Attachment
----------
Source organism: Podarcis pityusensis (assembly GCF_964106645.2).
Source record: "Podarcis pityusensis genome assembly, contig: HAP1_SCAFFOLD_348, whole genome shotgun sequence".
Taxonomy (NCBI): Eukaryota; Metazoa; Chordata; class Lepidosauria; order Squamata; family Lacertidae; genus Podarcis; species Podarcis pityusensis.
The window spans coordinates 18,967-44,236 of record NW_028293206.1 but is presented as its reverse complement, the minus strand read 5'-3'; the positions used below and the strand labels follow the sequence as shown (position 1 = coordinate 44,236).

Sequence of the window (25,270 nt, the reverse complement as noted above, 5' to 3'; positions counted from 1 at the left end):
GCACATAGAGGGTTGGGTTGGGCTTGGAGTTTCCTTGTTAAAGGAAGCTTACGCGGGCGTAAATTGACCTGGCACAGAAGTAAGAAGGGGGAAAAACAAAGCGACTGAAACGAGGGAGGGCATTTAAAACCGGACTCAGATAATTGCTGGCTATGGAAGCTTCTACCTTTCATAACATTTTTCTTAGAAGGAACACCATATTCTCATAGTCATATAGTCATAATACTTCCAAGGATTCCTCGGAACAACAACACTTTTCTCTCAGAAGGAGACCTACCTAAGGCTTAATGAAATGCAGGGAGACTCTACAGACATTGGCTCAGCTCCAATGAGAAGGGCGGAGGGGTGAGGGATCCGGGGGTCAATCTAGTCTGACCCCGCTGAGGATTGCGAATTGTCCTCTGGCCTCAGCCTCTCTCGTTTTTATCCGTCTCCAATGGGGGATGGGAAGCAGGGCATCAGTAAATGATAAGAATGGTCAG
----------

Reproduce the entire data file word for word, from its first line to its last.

Source organism: Podarcis pityusensis (assembly GCF_964106645.2).
Source record: "Podarcis pityusensis genome assembly, contig: HAP1_SCAFFOLD_348, whole genome shotgun sequence".
Taxonomy (NCBI): Eukaryota; Metazoa; Chordata; class Lepidosauria; order Squamata; family Lacertidae; genus Podarcis; species Podarcis pityusensis.
The window spans coordinates 18,967-44,236 of record NW_028293206.1 but is presented as its reverse complement, the minus strand read 5'-3'; the positions used below and the strand labels follow the sequence as shown (position 1 = coordinate 44,236).

Sequence of the window (25,270 nt, the reverse complement as noted above, 5' to 3'; positions counted from 1 at the left end):
GCACATAGAGGGTTGGGTTGGGCTTGGAGTTTCCTTGTTAAAGGAAGCTTACGCGGGCGTAAATTGACCTGGCACAGAAGTAAGAAGGGGGAAAAACAAAGCGACTGAAACGAGGGAGGGCATTTAAAACCGGACTCAGATAATTGCTGGCTATGGAAGCTTCTACCTTTCATAACATTTTTCTTAGAAGGAACACCATATTCTCATAGTCATATAGTCATAATACTTCCAAGGATTCCTCGGAACAACAACACTTTTCTCTCAGAAGGAGACCTACCTAAGGCTTAATGAAATGCAGGGAGACTCTACAGACATTGGCTCAGCTCCAATGAGAAGGGCGGAGGGGTGAGGGATCCGGGGGTCAATCTAGTCTGACCCCGCTGAGGATTGCGAATTGTCCTCTGGCCTCAGCCTCTCTCGTTTTTATCCGTCTCCAATGGGGGATGGGAAGCAGGGCATCAGTAAATGATAAGAATGGTCAG